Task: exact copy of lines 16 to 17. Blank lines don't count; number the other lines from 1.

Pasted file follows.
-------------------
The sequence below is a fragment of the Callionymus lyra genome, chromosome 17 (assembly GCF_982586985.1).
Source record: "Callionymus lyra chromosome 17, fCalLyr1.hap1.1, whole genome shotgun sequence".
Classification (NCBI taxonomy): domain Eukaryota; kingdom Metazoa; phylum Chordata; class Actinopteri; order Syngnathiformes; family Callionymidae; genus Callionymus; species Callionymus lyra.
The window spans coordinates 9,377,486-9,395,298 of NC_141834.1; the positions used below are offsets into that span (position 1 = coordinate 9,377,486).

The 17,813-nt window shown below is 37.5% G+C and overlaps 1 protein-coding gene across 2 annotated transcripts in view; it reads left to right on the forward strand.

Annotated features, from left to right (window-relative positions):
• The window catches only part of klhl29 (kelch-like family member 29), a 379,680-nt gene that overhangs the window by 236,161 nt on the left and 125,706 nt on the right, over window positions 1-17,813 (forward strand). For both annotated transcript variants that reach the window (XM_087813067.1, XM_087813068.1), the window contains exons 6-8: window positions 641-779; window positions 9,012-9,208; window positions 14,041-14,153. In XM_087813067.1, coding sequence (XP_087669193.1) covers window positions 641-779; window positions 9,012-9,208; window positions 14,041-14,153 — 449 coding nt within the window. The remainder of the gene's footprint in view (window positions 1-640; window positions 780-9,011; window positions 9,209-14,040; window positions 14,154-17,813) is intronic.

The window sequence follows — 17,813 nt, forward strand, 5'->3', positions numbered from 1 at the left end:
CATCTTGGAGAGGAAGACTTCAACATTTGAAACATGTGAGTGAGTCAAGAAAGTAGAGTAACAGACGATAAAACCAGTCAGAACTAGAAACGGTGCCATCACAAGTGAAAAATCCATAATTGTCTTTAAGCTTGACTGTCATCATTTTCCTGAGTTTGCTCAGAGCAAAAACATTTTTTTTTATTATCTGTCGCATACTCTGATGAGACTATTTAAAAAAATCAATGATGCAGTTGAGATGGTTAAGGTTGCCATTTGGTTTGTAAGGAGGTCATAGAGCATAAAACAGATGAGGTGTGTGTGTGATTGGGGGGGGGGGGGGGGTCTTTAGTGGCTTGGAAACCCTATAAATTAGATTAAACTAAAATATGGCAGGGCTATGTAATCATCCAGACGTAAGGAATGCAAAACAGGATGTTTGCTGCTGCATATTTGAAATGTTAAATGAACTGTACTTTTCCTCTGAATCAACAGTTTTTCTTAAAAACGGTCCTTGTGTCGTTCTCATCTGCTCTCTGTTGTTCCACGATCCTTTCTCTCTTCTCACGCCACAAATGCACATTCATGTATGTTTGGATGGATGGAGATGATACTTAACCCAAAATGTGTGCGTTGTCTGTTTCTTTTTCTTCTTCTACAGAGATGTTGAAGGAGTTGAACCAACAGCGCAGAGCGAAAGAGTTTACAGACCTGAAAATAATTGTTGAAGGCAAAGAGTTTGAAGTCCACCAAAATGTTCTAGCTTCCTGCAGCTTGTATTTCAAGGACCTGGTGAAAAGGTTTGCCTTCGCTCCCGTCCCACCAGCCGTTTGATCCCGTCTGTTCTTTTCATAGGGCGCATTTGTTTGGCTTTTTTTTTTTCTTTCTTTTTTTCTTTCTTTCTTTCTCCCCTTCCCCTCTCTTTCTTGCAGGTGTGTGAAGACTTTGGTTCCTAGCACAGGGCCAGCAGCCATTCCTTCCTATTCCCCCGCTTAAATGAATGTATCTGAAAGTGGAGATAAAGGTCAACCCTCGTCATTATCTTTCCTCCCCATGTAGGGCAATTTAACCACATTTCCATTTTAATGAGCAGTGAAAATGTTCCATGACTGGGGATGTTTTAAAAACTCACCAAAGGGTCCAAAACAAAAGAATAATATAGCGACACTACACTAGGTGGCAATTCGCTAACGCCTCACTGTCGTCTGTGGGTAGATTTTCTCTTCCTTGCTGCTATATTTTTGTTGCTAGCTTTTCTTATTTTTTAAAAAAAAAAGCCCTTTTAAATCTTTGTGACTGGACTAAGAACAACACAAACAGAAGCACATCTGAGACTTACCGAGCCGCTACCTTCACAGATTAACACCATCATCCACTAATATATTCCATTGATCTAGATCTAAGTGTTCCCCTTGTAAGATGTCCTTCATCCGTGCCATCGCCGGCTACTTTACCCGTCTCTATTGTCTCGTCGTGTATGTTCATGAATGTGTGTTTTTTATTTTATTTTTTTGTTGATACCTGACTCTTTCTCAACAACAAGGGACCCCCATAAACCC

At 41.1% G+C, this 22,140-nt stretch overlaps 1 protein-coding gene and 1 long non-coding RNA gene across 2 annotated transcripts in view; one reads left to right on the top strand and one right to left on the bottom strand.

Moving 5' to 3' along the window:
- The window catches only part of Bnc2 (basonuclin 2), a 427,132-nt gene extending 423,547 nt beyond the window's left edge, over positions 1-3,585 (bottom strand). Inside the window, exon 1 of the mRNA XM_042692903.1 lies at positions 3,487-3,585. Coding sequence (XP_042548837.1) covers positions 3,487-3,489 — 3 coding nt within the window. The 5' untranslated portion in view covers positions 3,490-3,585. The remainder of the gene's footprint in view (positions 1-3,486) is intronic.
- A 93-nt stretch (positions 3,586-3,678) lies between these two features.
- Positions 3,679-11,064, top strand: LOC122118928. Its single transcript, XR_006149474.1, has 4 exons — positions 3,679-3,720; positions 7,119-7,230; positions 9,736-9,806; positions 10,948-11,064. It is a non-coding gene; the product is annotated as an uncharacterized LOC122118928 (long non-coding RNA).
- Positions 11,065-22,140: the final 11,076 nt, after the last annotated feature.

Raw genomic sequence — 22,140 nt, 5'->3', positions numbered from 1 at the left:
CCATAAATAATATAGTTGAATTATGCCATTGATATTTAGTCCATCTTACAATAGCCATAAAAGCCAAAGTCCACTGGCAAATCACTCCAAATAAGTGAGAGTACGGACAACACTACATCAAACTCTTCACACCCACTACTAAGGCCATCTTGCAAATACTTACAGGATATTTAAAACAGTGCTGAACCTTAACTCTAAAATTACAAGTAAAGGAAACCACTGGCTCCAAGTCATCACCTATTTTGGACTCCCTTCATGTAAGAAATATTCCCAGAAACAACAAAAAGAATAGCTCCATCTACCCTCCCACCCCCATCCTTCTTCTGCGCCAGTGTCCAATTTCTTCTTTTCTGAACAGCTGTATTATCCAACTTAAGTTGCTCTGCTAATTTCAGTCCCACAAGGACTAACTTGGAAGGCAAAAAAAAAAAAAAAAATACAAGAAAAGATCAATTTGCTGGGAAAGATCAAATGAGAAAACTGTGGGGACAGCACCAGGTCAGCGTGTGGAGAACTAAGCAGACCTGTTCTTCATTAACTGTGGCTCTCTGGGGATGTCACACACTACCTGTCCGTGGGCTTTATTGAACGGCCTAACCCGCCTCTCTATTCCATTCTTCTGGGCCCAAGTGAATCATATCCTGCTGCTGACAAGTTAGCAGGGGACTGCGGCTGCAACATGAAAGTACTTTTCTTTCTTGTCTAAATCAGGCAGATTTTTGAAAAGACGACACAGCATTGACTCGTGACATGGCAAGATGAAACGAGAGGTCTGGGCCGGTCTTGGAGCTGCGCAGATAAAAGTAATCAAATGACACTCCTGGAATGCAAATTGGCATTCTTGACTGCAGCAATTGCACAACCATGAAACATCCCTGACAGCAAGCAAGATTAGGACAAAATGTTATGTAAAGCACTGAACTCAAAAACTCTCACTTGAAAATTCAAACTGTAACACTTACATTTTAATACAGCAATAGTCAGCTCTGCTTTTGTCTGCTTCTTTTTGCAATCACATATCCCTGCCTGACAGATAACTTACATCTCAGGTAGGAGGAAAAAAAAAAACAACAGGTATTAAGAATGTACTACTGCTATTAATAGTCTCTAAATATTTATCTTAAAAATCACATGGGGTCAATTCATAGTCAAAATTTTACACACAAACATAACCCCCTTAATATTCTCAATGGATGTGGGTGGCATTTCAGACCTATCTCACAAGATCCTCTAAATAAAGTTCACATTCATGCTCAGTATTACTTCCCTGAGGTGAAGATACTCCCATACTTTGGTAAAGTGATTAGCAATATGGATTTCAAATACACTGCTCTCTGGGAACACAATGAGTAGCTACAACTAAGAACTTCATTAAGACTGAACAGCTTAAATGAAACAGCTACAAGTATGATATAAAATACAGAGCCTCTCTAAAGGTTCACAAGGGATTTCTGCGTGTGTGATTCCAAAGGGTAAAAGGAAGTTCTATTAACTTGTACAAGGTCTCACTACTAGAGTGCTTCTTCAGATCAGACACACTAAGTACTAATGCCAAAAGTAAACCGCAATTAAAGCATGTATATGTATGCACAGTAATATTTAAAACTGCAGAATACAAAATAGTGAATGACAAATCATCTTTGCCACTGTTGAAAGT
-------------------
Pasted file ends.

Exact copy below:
Raw genomic sequence — 22,140 nt, 5'->3', positions numbered from 1 at the left:
CCATAAATAATATAGTTGAATTATGCCATTGATATTTAGTCCATCTTACAATAGCCATAAAAGCCAAAGTCCACTGGCAAATCACTCCAAATAAGTGAGAGTACGGACAACACTACATCAAACTCTTCACACCCACTACTAAGGCCATCTTGCAAATACTTACAGGATATTTAAAACAGTGCTGAACCTTAACTCTAAAATTACAAGTAAAGGAAACCACTGGCTCCAAGTCATCACCTATTTTGGACTCCCTTCATGTAAGAAATATTCCCAGAAACAACAAAAAGAATAGCTCCATCTACCCTCCCACCCCCATCCTTCTTCTGCGCCAGTGTCCAATTTCTTCTTTTCTGAACAGCTGTATTATCCAACTTAAGTTGCTCTGCTAATTTCAGTCCCACAAGGACTAACTTGGAAGGCAAAAAAAAAAAAAAAAATACAAGAAAAGATCAATTTGCTGGGAAAGATCAAATGAGAAAACTGTGGGGACAGCACCAGGTCAGCGTGTGGAGAACTAAGCAGACCTGTTCTTCATTAACTGTGGCTCTCTGGGGATGTCACACACTACCTGTCCGTGGGCTTTATTGAACGGCCTAACCCGCCTCTCTATTCCATTCTTCTGGGCCCAAGTGAATCATATCCTGCTGCTGACAAGTTAGCAGGGGACTGCGGCTGCAACATGAAAGTACTTTTCTTTCTTGTCTAAATCAGGCAGATTTTTGAAAAGACGACACAGCATTGACTCGTGACATGGCAAGATGAAACGAGAGGTCTGGGCCGGTCTTGGAGCTGCGCAGATAAAAGTAATCAAATGACACTCCTGGAATGCAAATTGGCATTCTTGACTGCAGCAATTGCACAACCATGAAACATCCCTGACAGCAAGCAAGATTAGGACAAAATGTTATGTAAAGCACTGAACTCAAAAACTCTCACTTGAAAATTCAAACTGTAACACTTACATTTTAATACAGCAATAGTCAGCTCTGCTTTTGTCTGCTTCTTTTTGCAATCACATATCCCTGCCTGACAGATAACTTACATCTCAGGTAGGAGGAAAAAAAAAAACAACAGGTATTAAGAATGTACTACTGCTATTAATAGTCTCTAAATATTTATCTTAAAAATCACATGGGGTCAATTCATAGTCAAAATTTTACACACAAACATAACCCCCTTAATATTCTCAATGGATGTGGGTGGCATTTCAGACCTATCTCACAAGATCCTCTAAATAAAGTTCACATTCATGCTCAGTATTACTTCCCTGAGGTGAAGATACTCCCATACTTTGGTAAAGTGATTAGCAATATGGATTTCAAATACACTGCTCTCTGGGAACACAATGAGTAGCTACAACTAAGAACTTCATTAAGACTGAACAGCTTAAATGAAACAGCTACAAGTATGATATAAAATACAGAGCCTCTCTAAAGGTTCACAAGGGATTTCTGCGTGTGTGATTCCAAAGGGTAAAAGGAAGTTCTATTAACTTGTACAAGGTCTCACTACTAGAGTGCTTCTTCAGATCAGACACACTAAGTACTAATGCCAAAAGTAAACCGCAATTAAAGCATGTATATGTATGCACAGTAATATTTAAAACTGCAGAATACAAAATAGTGAATGACAAATCATCTTTGCCACTGTTGAAAGT